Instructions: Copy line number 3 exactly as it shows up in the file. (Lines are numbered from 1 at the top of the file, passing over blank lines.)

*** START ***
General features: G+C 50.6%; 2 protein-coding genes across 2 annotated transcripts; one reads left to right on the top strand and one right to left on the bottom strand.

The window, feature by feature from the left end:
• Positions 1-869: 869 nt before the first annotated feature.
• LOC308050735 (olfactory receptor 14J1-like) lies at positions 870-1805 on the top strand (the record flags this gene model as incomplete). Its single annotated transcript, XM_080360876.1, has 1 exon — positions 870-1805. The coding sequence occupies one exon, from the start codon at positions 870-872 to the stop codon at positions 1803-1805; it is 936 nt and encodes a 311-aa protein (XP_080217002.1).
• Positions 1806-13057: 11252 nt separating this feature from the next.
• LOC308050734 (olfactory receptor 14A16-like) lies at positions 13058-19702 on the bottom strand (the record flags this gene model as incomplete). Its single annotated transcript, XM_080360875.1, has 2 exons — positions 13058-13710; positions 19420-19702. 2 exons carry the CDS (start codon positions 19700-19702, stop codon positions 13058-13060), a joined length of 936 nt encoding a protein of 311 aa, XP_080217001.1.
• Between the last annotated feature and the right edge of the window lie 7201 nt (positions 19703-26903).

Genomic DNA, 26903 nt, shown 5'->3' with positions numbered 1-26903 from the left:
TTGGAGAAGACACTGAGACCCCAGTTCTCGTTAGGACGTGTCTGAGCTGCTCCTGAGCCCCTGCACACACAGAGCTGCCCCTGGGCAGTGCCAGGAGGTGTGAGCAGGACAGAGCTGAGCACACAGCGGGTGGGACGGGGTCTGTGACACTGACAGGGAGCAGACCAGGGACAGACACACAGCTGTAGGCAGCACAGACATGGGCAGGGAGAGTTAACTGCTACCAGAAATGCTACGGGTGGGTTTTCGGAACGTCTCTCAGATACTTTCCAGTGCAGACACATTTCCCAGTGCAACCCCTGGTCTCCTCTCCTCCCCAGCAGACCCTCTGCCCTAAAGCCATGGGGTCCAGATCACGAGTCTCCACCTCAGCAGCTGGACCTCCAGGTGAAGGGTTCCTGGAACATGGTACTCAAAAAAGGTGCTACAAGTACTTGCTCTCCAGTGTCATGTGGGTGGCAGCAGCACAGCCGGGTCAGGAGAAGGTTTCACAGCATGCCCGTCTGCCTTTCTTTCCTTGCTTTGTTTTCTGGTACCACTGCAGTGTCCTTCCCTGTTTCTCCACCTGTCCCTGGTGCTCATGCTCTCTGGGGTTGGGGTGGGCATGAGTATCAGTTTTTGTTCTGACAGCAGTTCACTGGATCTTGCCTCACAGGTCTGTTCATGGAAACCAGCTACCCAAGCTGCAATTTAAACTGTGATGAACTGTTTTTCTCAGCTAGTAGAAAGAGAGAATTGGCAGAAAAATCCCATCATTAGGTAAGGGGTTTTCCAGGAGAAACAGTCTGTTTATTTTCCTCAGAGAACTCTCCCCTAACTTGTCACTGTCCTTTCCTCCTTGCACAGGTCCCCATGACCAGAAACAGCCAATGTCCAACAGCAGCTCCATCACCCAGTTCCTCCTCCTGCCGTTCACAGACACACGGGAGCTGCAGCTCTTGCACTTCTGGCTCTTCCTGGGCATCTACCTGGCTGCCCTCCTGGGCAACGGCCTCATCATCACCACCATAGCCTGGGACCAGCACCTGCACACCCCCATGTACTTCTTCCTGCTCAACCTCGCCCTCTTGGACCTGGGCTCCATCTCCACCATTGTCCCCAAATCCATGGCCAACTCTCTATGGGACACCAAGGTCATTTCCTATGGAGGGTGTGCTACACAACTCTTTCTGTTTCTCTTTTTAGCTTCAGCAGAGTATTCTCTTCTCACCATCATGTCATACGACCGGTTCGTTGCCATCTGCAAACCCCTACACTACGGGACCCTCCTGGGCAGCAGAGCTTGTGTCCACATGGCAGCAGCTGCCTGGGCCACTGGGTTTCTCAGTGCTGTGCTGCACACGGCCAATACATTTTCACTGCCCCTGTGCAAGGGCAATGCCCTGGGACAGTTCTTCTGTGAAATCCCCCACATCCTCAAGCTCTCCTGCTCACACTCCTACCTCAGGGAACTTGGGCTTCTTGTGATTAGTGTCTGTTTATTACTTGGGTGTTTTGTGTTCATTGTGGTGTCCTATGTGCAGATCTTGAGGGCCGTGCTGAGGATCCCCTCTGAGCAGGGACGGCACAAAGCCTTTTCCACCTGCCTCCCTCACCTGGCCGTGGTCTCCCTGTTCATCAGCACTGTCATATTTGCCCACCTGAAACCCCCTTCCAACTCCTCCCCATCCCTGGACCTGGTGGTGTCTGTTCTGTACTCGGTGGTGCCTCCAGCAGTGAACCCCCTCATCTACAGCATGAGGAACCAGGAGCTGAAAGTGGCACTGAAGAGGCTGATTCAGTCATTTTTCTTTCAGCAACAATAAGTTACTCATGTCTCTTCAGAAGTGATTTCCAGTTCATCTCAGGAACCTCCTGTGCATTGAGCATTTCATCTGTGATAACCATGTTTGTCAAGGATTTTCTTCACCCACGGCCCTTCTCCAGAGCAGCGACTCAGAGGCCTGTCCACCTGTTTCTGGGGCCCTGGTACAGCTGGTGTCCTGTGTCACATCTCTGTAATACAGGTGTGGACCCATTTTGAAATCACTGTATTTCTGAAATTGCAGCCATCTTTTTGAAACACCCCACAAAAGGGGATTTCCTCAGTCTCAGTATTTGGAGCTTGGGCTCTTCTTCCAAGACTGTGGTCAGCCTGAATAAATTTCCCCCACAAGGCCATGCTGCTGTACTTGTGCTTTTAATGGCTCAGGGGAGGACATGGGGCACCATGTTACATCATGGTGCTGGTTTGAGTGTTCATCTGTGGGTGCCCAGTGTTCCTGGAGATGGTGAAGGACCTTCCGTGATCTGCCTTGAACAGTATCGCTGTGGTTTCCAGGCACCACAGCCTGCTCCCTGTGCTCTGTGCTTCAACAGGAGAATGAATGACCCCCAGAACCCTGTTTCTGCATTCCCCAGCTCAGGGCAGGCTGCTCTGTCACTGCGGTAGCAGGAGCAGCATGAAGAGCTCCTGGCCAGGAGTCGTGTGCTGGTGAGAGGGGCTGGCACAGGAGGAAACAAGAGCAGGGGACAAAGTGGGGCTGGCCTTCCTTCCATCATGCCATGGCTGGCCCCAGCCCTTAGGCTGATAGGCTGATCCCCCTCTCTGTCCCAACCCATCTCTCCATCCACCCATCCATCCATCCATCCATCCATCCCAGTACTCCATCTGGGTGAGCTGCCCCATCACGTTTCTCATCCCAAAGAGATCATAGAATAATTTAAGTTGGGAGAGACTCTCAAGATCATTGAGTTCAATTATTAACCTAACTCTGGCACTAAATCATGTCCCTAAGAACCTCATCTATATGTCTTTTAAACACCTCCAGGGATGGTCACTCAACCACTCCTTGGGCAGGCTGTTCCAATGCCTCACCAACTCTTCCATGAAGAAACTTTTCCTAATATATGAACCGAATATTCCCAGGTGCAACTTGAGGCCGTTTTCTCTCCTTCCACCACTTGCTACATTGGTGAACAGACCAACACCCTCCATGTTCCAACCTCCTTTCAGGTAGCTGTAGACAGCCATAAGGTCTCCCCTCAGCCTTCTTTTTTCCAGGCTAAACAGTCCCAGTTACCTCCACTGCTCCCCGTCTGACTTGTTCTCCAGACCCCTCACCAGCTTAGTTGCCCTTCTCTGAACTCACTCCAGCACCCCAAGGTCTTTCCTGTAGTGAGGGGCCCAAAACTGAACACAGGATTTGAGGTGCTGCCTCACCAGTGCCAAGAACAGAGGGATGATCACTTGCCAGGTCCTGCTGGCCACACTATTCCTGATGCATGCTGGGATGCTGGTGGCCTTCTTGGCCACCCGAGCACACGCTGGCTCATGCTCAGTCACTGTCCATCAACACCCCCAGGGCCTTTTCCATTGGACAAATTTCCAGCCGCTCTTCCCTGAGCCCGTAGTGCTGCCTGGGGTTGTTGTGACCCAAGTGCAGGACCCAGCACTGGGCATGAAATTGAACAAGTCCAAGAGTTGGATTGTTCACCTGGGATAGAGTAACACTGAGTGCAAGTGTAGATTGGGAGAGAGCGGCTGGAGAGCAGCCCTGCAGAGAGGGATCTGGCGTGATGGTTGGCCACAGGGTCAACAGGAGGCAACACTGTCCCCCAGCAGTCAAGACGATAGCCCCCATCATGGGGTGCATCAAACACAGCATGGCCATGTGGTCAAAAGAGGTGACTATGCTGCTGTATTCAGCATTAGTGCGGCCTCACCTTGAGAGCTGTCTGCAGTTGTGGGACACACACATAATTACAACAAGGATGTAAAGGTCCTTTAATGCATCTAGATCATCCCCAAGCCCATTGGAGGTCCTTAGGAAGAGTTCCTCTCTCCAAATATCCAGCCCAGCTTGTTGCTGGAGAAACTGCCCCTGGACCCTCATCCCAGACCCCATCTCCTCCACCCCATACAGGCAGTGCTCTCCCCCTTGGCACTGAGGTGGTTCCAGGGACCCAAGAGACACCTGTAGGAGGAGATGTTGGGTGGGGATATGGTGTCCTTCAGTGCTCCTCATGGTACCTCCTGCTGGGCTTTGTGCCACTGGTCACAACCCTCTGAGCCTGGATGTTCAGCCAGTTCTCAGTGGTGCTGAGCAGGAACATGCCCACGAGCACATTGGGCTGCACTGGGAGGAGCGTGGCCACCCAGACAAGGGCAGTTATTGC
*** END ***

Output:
• Positions 1-869: 869 nt before the first annotated feature.